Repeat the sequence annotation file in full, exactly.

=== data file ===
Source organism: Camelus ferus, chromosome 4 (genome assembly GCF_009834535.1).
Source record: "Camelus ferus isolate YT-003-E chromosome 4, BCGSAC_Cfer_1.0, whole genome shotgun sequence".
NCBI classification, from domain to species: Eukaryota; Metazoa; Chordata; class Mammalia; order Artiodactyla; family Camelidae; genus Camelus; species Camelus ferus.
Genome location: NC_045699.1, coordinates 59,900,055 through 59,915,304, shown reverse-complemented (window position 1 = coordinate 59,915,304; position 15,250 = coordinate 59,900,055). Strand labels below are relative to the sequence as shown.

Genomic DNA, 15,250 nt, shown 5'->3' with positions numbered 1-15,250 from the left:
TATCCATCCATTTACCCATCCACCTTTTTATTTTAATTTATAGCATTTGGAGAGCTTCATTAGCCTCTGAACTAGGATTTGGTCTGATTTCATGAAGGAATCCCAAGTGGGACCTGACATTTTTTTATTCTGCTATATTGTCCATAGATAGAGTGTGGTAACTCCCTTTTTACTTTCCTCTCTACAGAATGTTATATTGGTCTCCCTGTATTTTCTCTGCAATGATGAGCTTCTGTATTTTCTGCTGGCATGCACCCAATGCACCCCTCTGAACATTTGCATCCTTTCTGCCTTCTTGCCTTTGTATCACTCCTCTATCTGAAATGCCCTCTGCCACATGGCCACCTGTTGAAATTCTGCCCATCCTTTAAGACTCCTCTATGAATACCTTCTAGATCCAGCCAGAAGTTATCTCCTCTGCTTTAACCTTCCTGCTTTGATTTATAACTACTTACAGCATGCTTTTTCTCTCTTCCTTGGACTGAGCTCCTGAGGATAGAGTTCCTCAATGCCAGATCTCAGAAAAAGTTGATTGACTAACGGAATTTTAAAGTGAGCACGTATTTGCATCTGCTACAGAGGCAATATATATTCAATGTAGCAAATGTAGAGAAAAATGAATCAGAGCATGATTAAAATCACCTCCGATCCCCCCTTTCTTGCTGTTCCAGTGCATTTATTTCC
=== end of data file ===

Source organism: Camelus ferus, chromosome 4 (genome assembly GCF_009834535.1).
Source record: "Camelus ferus isolate YT-003-E chromosome 4, BCGSAC_Cfer_1.0, whole genome shotgun sequence".
NCBI classification, from domain to species: Eukaryota; Metazoa; Chordata; class Mammalia; order Artiodactyla; family Camelidae; genus Camelus; species Camelus ferus.
Genome location: NC_045699.1, coordinates 59,900,055 through 59,915,304, shown reverse-complemented (window position 1 = coordinate 59,915,304; position 15,250 = coordinate 59,900,055). Strand labels below are relative to the sequence as shown.

Genomic DNA, 15,250 nt, shown 5'->3' with positions numbered 1-15,250 from the left:
TATCCATCCATTTACCCATCCACCTTTTTATTTTAATTTATAGCATTTGGAGAGCTTCATTAGCCTCTGAACTAGGATTTGGTCTGATTTCATGAAGGAATCCCAAGTGGGACCTGACATTTTTTTATTCTGCTATATTGTCCATAGATAGAGTGTGGTAACTCCCTTTTTACTTTCCTCTCTACAGAATGTTATATTGGTCTCCCTGTATTTTCTCTGCAATGATGAGCTTCTGTATTTTCTGCTGGCATGCACCCAATGCACCCCTCTGAACATTTGCATCCTTTCTGCCTTCTTGCCTTTGTATCACTCCTCTATCTGAAATGCCCTCTGCCACATGGCCACCTGTTGAAATTCTGCCCATCCTTTAAGACTCCTCTATGAATACCTTCTAGATCCAGCCAGAAGTTATCTCCTCTGCTTTAACCTTCCTGCTTTGATTTATAACTACTTACAGCATGCTTTTTCTCTCTTCCTTGGACTGAGCTCCTGAGGATAGAGTTCCTCAATGCCAGATCTCAGAAAAAGTTGATTGACTAACGGAATTTTAAAGTGAGCACGTATTTGCATCTGCTACAGAGGCAATATATATTCAATGTAGCAAATGTAGAGAAAAATGAATCAGAGCATGATTAAAATCACCTCCGATCCCCCCTTTCTTGCTGTTCCAGTGCATTTATTTCC